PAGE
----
Here’s a manual version as a first step towards that.
TOP SELLING DESIGN CATEGORIES BY REVENUE - JULY 2011
Art was by far the top grossing sales category, generating about 1.8x the revenue of any other category. Jewelry scored 2nd, followed by Wearables. Bags and Fitness (primarily bikes) closed out the top 5.
TOP SELLING PRODUCT UNITS SOLD BY TAGS - JULY 2011
Each product sold on Fab.com is tagged by the Fab.com team according to the type of product. Here are the top selling products by tags in July 2011:
Wearables (e.g. T-shirts)
GROSS REVENUE BY SOCIAL SHARING SOURCE - JULY 2011
Fab.com added more than 130,000 members in July 2011 to bring our total to more than 400,000 at July 31st. Most of these members were added via social sharing: emails from members to their friends, Twitter shares, and Facebook shares and likes.
Which social sources performed the best?
Member-to-Member Email invites resulted in 4 times the revenue of any of the other social sharing sources, and twice that of the other two combined.
Facebook & Twitter essentially tied as social revenue sources. Notably, while both of these sources were smaller than email invites, both Facebook & Twitter drove significant 6 figure revenue for Fab.com in the month.
It’s especially worth noting that there was one common theme to our top 3 performing sales in July: Demi Moore tweeted about all 3 of them.
REPEAT PURCHASERS - JULY 2011
A whopping 40% of all Fab.com members who made at least 1 purchase in July went on to make more than 2 purchases in the month. And, more than 33% of those who made 2 purchases in the month went on to make 3 or more on the month.
Here’s a view of new vs. repeat orders in the month of July.
The only long-term way out of this economic mess is to create private sector jobs. Not raise taxes. Not spend more money on government programs. That’s where both parties have it wrong. The only jobs policy that will get this economy going again is one that fuels corporate growth. We’re doing our part at Fab.com growing our NYC team from 15 people to 45 the past 60 days. The government should figure out a way to help more Fab.com’s develop and prosper.
I agree that in the short term our government needs to find massive amounts of new revenue and new savings from cutting spending just to keep this thing solvent, but long term we need more structural changes that spur private sector job growth.
Will Google Plus be the next big social sharing site? We’re not sure. But early indications are that Google is highly committed to making G+ a big something. What that something is, is still to be seen. We’re betting they figure it out.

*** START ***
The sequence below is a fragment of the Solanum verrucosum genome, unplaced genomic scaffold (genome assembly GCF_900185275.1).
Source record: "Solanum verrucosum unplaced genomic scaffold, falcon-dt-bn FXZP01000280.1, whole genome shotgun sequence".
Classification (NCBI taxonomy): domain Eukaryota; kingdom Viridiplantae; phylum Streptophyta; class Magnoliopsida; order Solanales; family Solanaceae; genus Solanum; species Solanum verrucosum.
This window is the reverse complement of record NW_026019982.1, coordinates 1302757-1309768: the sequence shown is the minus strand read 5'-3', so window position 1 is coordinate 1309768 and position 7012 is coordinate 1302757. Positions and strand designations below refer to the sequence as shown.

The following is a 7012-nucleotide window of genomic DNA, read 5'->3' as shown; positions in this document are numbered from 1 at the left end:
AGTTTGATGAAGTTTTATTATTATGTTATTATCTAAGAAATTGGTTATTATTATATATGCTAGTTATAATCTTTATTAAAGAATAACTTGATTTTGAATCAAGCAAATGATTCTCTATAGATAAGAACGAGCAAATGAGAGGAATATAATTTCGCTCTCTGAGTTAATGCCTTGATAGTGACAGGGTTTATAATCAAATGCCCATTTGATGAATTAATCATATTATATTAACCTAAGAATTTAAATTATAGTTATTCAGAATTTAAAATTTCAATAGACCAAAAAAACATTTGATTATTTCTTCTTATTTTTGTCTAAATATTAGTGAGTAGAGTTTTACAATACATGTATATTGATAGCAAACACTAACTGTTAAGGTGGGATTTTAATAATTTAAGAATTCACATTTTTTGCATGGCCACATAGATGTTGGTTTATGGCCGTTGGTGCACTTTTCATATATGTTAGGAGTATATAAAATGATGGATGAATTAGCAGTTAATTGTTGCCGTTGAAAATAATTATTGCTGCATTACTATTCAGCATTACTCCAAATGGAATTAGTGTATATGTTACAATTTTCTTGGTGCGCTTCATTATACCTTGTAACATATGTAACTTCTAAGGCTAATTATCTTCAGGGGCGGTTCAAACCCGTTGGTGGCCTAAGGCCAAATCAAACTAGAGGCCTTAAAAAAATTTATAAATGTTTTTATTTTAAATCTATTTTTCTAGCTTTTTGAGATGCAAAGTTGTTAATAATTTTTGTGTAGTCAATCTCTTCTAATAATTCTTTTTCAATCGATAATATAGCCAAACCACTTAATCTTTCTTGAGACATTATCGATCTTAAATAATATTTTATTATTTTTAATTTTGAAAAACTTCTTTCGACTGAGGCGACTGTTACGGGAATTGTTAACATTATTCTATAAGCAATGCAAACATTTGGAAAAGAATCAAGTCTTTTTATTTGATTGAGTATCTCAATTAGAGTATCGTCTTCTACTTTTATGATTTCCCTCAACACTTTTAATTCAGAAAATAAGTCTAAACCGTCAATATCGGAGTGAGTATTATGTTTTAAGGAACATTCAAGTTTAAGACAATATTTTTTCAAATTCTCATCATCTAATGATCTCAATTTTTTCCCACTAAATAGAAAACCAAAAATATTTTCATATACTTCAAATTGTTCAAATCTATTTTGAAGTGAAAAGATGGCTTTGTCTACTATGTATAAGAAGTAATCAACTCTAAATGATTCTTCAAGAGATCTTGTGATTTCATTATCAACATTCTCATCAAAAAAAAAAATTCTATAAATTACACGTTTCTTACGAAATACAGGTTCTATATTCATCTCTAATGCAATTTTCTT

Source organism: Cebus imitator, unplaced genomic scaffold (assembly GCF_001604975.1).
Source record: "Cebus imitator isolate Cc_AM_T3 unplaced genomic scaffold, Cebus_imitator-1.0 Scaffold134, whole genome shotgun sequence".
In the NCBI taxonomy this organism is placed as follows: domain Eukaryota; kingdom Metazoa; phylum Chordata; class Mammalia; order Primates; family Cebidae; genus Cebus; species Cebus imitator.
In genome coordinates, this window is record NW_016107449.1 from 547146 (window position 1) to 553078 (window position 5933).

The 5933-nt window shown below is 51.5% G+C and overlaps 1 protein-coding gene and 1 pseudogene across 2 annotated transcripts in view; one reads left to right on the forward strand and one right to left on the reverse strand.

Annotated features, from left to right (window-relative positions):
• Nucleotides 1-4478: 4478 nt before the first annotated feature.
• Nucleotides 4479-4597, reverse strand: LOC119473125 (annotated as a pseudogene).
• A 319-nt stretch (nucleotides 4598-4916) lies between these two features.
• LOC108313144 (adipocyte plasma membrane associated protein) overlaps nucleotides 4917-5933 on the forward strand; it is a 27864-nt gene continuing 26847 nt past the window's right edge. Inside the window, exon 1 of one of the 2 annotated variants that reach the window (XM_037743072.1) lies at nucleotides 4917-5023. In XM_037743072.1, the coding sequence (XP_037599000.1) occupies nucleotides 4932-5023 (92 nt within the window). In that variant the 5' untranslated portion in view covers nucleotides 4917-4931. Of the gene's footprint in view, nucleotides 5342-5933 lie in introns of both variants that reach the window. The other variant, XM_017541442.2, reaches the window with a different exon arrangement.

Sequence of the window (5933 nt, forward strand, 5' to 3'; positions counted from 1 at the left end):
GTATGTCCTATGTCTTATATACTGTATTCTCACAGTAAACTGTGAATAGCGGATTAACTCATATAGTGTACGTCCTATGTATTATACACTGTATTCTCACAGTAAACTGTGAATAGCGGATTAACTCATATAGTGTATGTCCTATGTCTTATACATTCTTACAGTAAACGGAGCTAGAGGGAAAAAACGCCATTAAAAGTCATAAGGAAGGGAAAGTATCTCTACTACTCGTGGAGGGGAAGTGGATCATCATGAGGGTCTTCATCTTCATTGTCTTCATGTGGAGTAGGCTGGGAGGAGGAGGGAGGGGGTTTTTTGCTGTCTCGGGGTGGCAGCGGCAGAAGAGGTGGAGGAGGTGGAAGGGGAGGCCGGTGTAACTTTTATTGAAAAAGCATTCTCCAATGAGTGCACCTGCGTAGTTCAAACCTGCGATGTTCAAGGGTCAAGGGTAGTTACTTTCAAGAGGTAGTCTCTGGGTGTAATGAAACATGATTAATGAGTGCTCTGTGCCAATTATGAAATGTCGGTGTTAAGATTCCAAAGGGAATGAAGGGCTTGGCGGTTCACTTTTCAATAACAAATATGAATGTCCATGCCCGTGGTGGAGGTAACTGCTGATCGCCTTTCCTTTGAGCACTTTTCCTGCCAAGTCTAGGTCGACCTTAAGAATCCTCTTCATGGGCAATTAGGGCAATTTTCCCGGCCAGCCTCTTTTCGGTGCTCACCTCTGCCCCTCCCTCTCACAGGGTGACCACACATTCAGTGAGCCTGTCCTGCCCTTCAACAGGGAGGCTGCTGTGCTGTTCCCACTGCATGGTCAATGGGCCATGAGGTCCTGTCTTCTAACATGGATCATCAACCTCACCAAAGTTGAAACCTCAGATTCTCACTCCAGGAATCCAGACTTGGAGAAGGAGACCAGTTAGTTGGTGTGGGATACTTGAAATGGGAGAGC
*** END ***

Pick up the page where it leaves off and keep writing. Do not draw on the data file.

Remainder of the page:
My own person hope for G+ is that Google carves out a new space in social vs. trying to be an alternative to Facebook. Google shouldn’t do anything that it can’t be the best at. Google can be the best platform for businesses to share and connect socially with consumers, on the web and mobile. I hope that’s the direction they take this. We’ll see…
We’ve gone ahead and added G+ sharing options on Fab.com today.
Fab.com members can now easily click to share any Fab.com sale, product, or design inspiration onto Google Plus, in addition to existing options for Twitter, Facebook, and Tumblr.
Are you a Google Plus fan? Show it some love by +1’ing the main Fab.com sale page. As of now, 66 people have +1’d it vs. 17,000 Facebook Likes.
There’s so much truth to this. Doing awesome is as much about not making stupid moves as it is about making smarter moves. Unfortunately, when you take chances you are bound to have some misses from time to time. But, willingness to try and make mistakes helps you get stronger, so long as you learn from the mistakes.
“I can’t stress enough how important it is to write bad songs. There’s a lot of people who don’t want to finish songs because they don’t think they’re any good. Well they’re not good enough. Write it! I want you to write me the worst songs you could possible write me because you won’t write bad songs. You’re thinking they’re bad so you don’t have to finish it. That’s what I really think it is. Well it’s all right. Well, how do you know? It’s not done!”—John Mayer 2011 Clinic – “Manage the Temptation to Publish Yourself” – Berklee Blogs
If I’ve learned anything in business the last 20 years it’s this: